Entrepreneurship and the Great Indian Tamasha
[Guest article by Kushal Arora. Regarding the article, it is a take of commoner who aspires to be an entrepreneur one day but are clutched into "The Great Indian Tamasha" on why are we not producing the next Bill Gates and Steve Jobs and goes onto the state a solution for which the author thinks is simple enough to easily implement and can really bring a change in the way undergrad student community view entrepreneurship.]
India is a land of entrepreneurs and there is no questioning this well preached and worshipped fact. Every top notch company CEOs to State Premiers and Presidents visiting India does mention about the entrepreneurial capabilities of India.
There are symposiums conferences highlighting way they see India coming out to become the next big giant in building top notch companies and leading the world by providing employment opportunity to the rest of the world, but a moment of introspection, a little bit of history, a pinch of analogies and analysis, and you realize do we really expect next Microsoft, Google, Facebook, Amazon coming out of India? So if we historically have been entrepreneurially driven society, level of education getting better by the day and being a country to boost one of the youngest and smartest(debatable but I stand by it) population, why can’t we be the country to produce the next world or at least segment dominating company?
The answer to the issue lies firstly in the social fabric of the country and moreover in the education system we comply to. The entrepreneurs, yes we are talking about those Subjjiwalas and chaiwallahs and grocery shop uncle next to your place, they aren’t entrepreneurs by choice, they were entrepreneurs by lack of employment opportunities. Struggling to find a decent job they decided to fend there life by taking up these businesses. Given a choice they surely would have opted for a comfortable job that can give them a dignified living. So taking into account the historical aspect of our entrepreneurship, it comes from the fact that our society considers taking entrepreneurship (rather as we term it doing bizzzness) as a failure on the front of securing a decent enough job (Same is the case about teaching but I will take it up independently some time).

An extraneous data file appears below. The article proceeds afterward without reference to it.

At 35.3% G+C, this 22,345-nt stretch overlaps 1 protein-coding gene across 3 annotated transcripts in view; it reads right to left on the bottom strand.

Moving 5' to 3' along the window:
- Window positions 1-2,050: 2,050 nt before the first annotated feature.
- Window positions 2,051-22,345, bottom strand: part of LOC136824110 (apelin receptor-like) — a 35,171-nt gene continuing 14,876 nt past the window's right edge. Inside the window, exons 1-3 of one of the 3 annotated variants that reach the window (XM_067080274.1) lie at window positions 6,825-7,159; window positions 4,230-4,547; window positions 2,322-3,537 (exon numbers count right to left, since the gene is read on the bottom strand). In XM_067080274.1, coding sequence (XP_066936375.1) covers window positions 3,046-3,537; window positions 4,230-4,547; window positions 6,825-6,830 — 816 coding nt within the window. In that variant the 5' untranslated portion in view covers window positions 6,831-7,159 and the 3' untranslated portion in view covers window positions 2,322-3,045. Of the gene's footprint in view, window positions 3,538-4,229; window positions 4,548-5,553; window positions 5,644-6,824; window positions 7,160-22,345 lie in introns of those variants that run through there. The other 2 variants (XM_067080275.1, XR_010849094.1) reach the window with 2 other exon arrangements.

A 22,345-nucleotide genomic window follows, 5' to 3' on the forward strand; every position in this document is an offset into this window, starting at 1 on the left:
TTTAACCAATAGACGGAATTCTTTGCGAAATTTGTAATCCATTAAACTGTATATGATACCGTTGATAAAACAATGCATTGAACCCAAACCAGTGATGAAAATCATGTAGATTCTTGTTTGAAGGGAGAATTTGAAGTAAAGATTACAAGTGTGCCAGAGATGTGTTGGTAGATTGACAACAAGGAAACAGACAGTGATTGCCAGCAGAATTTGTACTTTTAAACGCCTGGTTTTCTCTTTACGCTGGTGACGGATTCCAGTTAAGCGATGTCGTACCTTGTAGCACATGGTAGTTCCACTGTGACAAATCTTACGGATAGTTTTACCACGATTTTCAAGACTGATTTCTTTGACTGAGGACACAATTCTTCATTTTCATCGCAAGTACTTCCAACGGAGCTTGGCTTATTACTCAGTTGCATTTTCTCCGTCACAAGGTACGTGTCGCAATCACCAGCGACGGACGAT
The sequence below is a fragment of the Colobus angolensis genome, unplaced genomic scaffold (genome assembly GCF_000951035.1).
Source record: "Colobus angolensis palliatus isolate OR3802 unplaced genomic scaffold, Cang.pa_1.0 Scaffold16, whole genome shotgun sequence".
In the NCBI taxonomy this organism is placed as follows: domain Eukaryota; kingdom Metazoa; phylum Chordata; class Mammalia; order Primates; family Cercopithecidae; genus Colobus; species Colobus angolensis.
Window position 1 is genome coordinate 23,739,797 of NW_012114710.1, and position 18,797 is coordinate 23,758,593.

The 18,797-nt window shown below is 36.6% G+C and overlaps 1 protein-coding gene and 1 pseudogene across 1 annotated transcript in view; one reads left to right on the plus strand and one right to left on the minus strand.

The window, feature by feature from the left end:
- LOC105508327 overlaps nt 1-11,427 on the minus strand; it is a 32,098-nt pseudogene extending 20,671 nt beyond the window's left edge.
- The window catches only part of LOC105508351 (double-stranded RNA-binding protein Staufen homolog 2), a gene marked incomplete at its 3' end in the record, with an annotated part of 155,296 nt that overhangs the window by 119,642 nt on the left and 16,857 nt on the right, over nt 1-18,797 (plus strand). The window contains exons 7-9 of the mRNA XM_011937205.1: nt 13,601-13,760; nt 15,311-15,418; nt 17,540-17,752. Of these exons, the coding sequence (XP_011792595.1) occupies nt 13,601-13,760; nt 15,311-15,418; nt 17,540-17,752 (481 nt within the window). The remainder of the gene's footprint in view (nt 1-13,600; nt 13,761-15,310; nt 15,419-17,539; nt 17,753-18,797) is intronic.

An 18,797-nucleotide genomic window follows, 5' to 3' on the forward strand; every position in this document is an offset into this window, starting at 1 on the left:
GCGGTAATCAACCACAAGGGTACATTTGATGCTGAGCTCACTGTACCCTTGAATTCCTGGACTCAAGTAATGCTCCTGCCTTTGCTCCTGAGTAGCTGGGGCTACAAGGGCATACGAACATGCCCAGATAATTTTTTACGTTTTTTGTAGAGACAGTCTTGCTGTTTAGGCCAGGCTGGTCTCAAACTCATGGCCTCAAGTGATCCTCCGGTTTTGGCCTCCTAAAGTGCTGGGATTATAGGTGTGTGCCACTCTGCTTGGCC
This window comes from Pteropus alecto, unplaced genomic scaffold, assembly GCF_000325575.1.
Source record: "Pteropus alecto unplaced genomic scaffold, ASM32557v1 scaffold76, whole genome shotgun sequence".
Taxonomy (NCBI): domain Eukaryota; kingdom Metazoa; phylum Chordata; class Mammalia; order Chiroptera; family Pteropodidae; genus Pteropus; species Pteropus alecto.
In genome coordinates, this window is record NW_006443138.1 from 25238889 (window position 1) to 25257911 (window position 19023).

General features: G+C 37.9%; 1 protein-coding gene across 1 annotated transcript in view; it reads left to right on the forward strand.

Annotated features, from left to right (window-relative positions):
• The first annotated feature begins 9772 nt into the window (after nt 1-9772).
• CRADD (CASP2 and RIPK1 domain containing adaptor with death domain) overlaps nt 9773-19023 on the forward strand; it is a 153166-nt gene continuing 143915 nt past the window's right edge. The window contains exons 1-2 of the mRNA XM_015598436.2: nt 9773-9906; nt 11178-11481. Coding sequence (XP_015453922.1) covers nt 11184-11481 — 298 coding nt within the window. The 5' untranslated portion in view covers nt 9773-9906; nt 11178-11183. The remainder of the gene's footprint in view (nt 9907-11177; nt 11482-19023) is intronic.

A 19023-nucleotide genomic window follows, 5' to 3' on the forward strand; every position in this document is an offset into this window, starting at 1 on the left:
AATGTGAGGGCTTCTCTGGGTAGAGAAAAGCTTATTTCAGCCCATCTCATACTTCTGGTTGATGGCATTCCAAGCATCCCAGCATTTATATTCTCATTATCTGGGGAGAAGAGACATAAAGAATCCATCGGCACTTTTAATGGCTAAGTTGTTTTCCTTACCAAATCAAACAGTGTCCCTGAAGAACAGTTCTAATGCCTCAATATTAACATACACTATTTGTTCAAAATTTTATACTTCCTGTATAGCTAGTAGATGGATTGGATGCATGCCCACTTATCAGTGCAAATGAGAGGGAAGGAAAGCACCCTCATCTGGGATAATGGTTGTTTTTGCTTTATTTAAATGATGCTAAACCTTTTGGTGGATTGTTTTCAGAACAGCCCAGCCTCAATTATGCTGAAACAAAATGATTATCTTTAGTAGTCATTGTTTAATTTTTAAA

A few of my friends quit their job and decided to venture out moving out of their hefty paying jobs right in the first year of their career and at the dinner table discussion first comment from my parents is Weren’t they employed? Shocked at the empathy of the question itself, I told them about their plans and how they were one of the bestest people from one of the bestest of Institute in the country, the thought still doesn’t sink in, still ending it up with “whatever, they shouldn’t have left their jobs”.
This is not just one of the cases this is the general mentality of the parents and so was with the parents of those friends who forcibly gave up to the wishes of their children. So what is flawed in child taking up entrepreneurship discarding jobs following the “destiny’s call” that parents and usual clichéd “India Middle Class household” is worried about. This basically comes from the basic moral fabric of child supporting parents after a certain age and this insecurity of them failing which makes our risk aversive society discourage their sons and daughters from moving out of comfort zone. (The Biography of Kishore Biyani, Chairman Future Group makes a good read touching this topic.)